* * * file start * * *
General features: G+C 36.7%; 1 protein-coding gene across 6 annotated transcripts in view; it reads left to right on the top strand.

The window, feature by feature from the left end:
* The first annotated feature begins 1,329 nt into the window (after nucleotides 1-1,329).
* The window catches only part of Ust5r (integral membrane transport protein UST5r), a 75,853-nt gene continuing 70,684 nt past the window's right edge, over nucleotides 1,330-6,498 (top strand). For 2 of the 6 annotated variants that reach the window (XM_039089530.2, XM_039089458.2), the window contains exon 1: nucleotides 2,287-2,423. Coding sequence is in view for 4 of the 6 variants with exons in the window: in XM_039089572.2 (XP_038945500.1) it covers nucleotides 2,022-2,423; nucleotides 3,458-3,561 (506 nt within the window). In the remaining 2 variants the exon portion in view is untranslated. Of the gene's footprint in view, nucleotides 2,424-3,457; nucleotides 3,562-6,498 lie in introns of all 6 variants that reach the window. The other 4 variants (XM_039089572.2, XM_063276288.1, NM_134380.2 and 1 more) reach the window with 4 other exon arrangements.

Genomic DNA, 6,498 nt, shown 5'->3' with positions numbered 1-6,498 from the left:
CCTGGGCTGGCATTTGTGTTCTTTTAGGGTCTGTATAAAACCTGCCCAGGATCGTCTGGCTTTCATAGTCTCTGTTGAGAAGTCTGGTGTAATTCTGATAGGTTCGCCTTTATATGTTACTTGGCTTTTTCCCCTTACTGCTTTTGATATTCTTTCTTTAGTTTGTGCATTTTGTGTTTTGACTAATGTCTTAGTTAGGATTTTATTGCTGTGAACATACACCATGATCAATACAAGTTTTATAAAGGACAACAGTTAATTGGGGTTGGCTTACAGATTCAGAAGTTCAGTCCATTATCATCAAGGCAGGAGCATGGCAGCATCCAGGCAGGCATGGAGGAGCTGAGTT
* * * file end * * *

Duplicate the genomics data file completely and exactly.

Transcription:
General features: G+C 36.7%; 1 protein-coding gene across 6 annotated transcripts in view; it reads left to right on the top strand.

The window, feature by feature from the left end:
* The first annotated feature begins 1,329 nt into the window (after nucleotides 1-1,329).
* The window catches only part of Ust5r (integral membrane transport protein UST5r), a 75,853-nt gene continuing 70,684 nt past the window's right edge, over nucleotides 1,330-6,498 (top strand). For 2 of the 6 annotated variants that reach the window (XM_039089530.2, XM_039089458.2), the window contains exon 1: nucleotides 2,287-2,423. Coding sequence is in view for 4 of the 6 variants with exons in the window: in XM_039089572.2 (XP_038945500.1) it covers nucleotides 2,022-2,423; nucleotides 3,458-3,561 (506 nt within the window). In the remaining 2 variants the exon portion in view is untranslated. Of the gene's footprint in view, nucleotides 2,424-3,457; nucleotides 3,562-6,498 lie in introns of all 6 variants that reach the window. The other 4 variants (XM_039089572.2, XM_063276288.1, NM_134380.2 and 1 more) reach the window with 4 other exon arrangements.

Genomic DNA, 6,498 nt, shown 5'->3' with positions numbered 1-6,498 from the left:
CCTGGGCTGGCATTTGTGTTCTTTTAGGGTCTGTATAAAACCTGCCCAGGATCGTCTGGCTTTCATAGTCTCTGTTGAGAAGTCTGGTGTAATTCTGATAGGTTCGCCTTTATATGTTACTTGGCTTTTTCCCCTTACTGCTTTTGATATTCTTTCTTTAGTTTGTGCATTTTGTGTTTTGACTAATGTCTTAGTTAGGATTTTATTGCTGTGAACATACACCATGATCAATACAAGTTTTATAAAGGACAACAGTTAATTGGGGTTGGCTTACAGATTCAGAAGTTCAGTCCATTATCATCAAGGCAGGAGCATGGCAGCATCCAGGCAGGCATGGAGGAGCTGAGTT